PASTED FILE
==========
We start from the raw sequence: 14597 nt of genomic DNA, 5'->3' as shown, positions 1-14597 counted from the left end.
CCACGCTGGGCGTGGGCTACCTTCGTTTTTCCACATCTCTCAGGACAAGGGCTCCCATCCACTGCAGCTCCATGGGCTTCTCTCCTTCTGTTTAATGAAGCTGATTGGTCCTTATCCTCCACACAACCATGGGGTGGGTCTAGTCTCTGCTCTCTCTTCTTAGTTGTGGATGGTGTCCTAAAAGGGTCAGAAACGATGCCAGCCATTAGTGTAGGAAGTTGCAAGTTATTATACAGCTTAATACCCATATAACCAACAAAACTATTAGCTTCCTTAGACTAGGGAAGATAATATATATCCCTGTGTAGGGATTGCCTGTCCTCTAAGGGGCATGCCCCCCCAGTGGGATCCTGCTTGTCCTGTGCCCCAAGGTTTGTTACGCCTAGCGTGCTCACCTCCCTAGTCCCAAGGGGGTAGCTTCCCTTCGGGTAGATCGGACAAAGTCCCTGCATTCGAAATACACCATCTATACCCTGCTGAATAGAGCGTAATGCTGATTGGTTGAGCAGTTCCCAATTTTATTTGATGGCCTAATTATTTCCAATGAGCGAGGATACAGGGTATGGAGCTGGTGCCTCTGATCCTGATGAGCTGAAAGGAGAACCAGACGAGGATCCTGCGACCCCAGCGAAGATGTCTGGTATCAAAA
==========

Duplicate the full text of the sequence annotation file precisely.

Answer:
We start from the raw sequence: 14597 nt of genomic DNA, 5'->3' as shown, positions 1-14597 counted from the left end.
CCACGCTGGGCGTGGGCTACCTTCGTTTTTCCACATCTCTCAGGACAAGGGCTCCCATCCACTGCAGCTCCATGGGCTTCTCTCCTTCTGTTTAATGAAGCTGATTGGTCCTTATCCTCCACACAACCATGGGGTGGGTCTAGTCTCTGCTCTCTCTTCTTAGTTGTGGATGGTGTCCTAAAAGGGTCAGAAACGATGCCAGCCATTAGTGTAGGAAGTTGCAAGTTATTATACAGCTTAATACCCATATAACCAACAAAACTATTAGCTTCCTTAGACTAGGGAAGATAATATATATCCCTGTGTAGGGATTGCCTGTCCTCTAAGGGGCATGCCCCCCCAGTGGGATCCTGCTTGTCCTGTGCCCCAAGGTTTGTTACGCCTAGCGTGCTCACCTCCCTAGTCCCAAGGGGGTAGCTTCCCTTCGGGTAGATCGGACAAAGTCCCTGCATTCGAAATACACCATCTATACCCTGCTGAATAGAGCGTAATGCTGATTGGTTGAGCAGTTCCCAATTTTATTTGATGGCCTAATTATTTCCAATGAGCGAGGATACAGGGTATGGAGCTGGTGCCTCTGATCCTGATGAGCTGAAAGGAGAACCAGACGAGGATCCTGCGACCCCAGCGAAGATGTCTGGTATCAAAA